Chasing sunrise

Just past midnight, Saturday. I’ve been here just over two days now, and I have to keep reminding myself which day of the week it is. So I’m in Istanbul, one of the guys working at the hotel has been in and out of my room for the last half hour trying to fix my busted air conditioner. I didn’t have any Turkish coffee tonight, so I should be able to sleep at a reasonable hour, unlike last night.

I arrived a couple of days ago, mid-afternoon, 33 degrees just outside the airport. The flights over were some of the finest I’ve had. Left Montreal in the evening, crossing over the Atlantic with the sunrise always just a touch ahead of us over the horizon. Taking a “taksi” from the airport to the hotel, billboards of Reese Witherspoon sponsoring Avon beauty products and that guy from Lost holding a scotch in his hand. Ruins littering the countryside, some reasonably well to poorly restored architectural masterpieces from the Ottoman and Byzantine empires. Checked into the hotel and went straight to the workshop room, where the first of our two workshops was already into its second day. I managed to stay awake until the close of the day, and began to fade during the debrief.

Oof thank God the AC is back.

Equitas’ first workshop is a training of trainers (TOT) for participants from our Middle East and North Africa (MENA) program. Most of the participants are from Iraq, and they were scheduled to attend the original TOT back in Morocco in March, but they were refused entry into the country. So we had to make it up to them and offer a condensed version of the 7-day workshop in just 4 days. I have to admit that when the time came to review the content of the original workshop and trim it down to 4 days, I only spent about 15 minutes.

It worked out well. Participants reviewed the initial workshop objectives and identified those which were most relevant to them. I think about half of them stayed on, and the others were dropped. So we trimmed down the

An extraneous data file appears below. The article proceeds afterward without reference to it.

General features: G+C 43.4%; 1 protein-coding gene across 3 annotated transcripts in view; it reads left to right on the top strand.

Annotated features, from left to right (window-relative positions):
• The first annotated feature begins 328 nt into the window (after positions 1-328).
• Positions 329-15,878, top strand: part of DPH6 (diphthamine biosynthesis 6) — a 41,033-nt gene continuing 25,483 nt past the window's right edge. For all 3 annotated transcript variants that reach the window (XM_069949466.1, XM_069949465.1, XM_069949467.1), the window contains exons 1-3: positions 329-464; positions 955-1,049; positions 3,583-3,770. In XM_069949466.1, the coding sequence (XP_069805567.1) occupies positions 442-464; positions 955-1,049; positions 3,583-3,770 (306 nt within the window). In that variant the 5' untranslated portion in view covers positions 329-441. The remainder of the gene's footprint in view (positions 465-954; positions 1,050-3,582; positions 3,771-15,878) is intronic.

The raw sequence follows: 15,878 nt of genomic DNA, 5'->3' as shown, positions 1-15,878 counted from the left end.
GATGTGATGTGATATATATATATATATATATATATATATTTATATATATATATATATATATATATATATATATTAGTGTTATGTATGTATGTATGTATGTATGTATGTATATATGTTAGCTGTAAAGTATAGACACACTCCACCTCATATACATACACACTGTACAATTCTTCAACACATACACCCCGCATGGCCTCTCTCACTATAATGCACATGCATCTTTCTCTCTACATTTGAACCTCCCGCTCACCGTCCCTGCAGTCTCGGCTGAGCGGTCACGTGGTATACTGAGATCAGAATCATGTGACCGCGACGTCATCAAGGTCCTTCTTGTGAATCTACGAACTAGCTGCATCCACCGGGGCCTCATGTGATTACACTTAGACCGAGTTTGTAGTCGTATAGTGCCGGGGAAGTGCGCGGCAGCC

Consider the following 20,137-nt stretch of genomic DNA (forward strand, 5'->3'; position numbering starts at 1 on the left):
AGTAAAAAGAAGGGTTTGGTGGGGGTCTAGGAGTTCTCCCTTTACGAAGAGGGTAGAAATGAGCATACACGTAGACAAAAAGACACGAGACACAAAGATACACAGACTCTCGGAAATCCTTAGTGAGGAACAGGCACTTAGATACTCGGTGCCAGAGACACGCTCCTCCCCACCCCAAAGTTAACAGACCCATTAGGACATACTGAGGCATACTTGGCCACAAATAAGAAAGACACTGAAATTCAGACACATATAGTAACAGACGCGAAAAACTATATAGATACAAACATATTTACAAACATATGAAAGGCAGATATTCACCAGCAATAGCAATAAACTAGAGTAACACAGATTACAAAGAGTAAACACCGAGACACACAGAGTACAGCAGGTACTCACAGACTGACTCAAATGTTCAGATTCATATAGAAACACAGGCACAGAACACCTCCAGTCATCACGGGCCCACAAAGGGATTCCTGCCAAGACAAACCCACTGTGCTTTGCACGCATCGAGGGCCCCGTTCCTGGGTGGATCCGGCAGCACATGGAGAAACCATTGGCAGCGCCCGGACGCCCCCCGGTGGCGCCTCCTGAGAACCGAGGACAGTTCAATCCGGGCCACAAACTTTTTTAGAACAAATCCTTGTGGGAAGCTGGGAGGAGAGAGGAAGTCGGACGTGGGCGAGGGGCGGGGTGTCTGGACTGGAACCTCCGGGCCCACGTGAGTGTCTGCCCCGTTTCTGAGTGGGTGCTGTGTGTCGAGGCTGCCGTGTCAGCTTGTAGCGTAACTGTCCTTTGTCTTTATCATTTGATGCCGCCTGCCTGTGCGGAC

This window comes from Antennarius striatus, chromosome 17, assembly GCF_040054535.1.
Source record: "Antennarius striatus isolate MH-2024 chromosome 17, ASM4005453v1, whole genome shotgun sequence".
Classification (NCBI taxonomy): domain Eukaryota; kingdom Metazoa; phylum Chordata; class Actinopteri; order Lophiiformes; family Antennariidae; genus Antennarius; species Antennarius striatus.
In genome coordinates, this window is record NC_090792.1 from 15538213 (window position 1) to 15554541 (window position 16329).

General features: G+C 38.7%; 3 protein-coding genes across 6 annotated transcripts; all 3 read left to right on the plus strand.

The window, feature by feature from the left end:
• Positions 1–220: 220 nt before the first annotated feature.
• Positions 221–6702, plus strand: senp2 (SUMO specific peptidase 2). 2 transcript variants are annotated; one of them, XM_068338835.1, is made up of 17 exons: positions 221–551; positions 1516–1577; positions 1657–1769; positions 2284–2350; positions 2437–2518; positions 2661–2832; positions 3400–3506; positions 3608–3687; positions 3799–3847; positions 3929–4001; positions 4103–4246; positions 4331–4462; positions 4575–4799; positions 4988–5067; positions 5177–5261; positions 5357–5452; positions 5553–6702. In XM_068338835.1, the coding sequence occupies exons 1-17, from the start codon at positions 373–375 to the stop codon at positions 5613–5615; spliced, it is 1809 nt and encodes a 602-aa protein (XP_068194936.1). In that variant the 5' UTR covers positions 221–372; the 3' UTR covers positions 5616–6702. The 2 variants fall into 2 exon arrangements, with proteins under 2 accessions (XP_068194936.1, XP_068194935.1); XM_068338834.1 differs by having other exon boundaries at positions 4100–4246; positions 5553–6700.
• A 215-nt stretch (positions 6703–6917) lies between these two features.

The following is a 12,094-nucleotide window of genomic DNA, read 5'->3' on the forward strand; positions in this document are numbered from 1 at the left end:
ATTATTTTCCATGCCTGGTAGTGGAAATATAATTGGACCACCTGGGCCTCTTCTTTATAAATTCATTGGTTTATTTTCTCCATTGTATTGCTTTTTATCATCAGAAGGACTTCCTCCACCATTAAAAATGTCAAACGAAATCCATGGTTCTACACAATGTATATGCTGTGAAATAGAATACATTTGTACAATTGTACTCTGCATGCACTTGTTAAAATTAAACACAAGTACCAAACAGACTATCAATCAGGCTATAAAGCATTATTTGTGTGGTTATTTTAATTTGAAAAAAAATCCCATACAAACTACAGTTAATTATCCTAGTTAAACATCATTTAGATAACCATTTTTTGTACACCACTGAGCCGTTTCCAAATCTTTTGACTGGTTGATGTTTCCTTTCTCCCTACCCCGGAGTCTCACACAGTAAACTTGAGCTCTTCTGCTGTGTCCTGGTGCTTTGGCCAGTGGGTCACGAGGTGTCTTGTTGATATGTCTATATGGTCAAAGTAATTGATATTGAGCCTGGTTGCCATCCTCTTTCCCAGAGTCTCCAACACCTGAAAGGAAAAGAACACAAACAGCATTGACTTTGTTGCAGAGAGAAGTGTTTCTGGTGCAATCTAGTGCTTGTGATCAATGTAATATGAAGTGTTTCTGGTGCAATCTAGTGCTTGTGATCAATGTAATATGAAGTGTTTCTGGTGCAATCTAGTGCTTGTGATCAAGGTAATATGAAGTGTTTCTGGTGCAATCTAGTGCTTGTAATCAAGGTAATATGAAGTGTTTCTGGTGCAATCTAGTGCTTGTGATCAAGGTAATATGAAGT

Crack. Oh nothing like a tepid, 4 dollar beer. I should learn not to trust minibars.

content of the workshop significantly. One of our co-facilitators (a former IHRTP participant from Yemen) from the original TOT came along to facilitate this “catch up” workshop. We had hoped to have another co-facilitator, but he couldn’t make it.

The facilitator said to me that on a number of occasions I was saying things which were completely different from the first workshop. I think that’s rooted in my early teaching days when I used to teach the same subject three times in a row every day. By the time I got to the third class, my brain was on automatic. After a while I realized that I was doing a lousy job at teaching. I tried to come up with different ways of teaching the same thing, while still trying to make sense. It worked (well, most of the time). So I took this opportunity to rethink how we did our activities during the original TOT and see how we could improve upon them during this catch up TOT. I’m happy with the result, and it made me realize that we can sacrifice the amount of topics we address in a workshop in favour of going more in-depth with issues which are of concern to participants. However, after explaining what a rights-based approach means for about the 20th time, I think I’ve gotten a bit better but I still haven’t managed to explain it as well as I think I could have. Good thing we’re explaining it again for the next workshop which starts in a couple of days…

The group was fun, committed, caring, and eager to learn. And yes, there were tensions as well, but nothing that wasn’t manageable. In the end, we all got the chance to relieve some tension and get some fresh air by commandeering a playground from a bunch of children. Some of the participants getting a workout are in the photo…

So tomorrow morning (well, later this morning actually) we are debriefing on this workshop and planning for the next workshop. Many of the participants from the catch up TOT will be facilitating the next workshop. We’ll be in for a long day tomorrow.

Beer’s done, and time to go.


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